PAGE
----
Cancer researchers have been betting on nanotechnology for some time now to provide breakthroughs in cancer treatment. This is because nanotechnology, unlike current chemotherapy and radiation, offers the possibility of targeted treatment – killing only cancer cells with minimal damage to healthy tissue. In the latest development in this field, researchers have developed a novel drug delivery system to destroy cancer cells using graphene nanoparticles.

Researchers at the Indian Institute of Science Education and Research found that when the anti-cancer drug cisplatin was added to graphene, the graphene oxide sheets self-assemble into spherical nanoparticles enclosing the drug within. The chance discovery occurred while the team exploring the mechanism by the drug reacts with graphene. They also tested the mechanism using two other anti-cancer drugs – proflavine and doxorubicin – which showed no role in changing the shape of graphene oxide from a sheet to a spherical nanoparticle.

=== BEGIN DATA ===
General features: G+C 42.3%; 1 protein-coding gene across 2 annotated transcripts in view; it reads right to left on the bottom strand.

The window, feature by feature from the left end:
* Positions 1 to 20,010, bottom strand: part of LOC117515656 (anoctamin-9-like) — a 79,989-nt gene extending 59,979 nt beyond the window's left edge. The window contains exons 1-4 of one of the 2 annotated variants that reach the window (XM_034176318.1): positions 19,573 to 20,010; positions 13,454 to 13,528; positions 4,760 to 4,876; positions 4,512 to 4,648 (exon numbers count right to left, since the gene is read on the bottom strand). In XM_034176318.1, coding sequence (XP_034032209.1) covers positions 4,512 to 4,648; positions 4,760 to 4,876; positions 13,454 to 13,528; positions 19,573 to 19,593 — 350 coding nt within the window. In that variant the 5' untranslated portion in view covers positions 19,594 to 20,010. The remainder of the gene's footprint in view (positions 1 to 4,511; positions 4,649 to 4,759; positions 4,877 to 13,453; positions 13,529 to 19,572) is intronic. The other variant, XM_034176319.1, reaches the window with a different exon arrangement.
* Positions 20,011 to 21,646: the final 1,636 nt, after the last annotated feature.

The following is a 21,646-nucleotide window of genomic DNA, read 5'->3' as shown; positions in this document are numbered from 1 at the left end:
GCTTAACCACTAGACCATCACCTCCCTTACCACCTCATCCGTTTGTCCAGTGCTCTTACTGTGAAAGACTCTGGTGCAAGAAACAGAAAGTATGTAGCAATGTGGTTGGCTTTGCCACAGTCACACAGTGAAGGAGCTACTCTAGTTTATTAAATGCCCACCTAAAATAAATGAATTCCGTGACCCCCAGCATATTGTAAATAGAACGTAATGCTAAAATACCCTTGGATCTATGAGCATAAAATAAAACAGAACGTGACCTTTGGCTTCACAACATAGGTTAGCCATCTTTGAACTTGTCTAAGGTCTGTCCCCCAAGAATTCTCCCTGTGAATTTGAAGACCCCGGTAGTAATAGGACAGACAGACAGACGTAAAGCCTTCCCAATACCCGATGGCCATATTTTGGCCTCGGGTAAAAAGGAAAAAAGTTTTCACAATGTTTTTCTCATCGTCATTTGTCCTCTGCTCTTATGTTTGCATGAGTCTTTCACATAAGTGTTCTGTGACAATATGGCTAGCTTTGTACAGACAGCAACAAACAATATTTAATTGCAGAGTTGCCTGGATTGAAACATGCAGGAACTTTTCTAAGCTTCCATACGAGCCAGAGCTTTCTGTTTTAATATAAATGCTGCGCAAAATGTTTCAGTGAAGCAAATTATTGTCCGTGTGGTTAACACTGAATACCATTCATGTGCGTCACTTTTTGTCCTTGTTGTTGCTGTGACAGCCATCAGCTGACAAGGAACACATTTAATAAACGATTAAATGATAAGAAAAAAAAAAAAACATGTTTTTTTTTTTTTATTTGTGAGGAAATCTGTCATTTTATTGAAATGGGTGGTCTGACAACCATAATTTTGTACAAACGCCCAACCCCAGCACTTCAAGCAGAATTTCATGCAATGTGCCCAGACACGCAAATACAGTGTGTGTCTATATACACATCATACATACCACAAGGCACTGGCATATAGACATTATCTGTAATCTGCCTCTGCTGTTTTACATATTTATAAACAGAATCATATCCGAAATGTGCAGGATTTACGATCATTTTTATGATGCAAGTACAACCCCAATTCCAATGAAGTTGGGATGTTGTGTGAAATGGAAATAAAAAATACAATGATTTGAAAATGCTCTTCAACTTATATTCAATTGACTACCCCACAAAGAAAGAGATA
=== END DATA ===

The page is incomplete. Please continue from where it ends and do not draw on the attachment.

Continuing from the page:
With cisplatin, graphene oxide formed particles of between 90-120 nanometre. These particle were absorbed by cervical cancer cells leading to programmed cell death.

The researchers observed that although nanoparticles containing cisplatin alone were able to kill cancer cells, when two drugs were used together, the efficiency of cancer cell destruction improved. The cisplatin nanoparticles containing either proflavine or doxorubicin were found to get into the lysosomes – enzyme-containign organelles with cells.The slow release of the drugs from the nanoparticleresulted in programmed cell death.

The results were published in the journal Chemical Communication. The researchers are planning to conduct further studies, testing the mechanism on other types of cancer cells and also in animal models.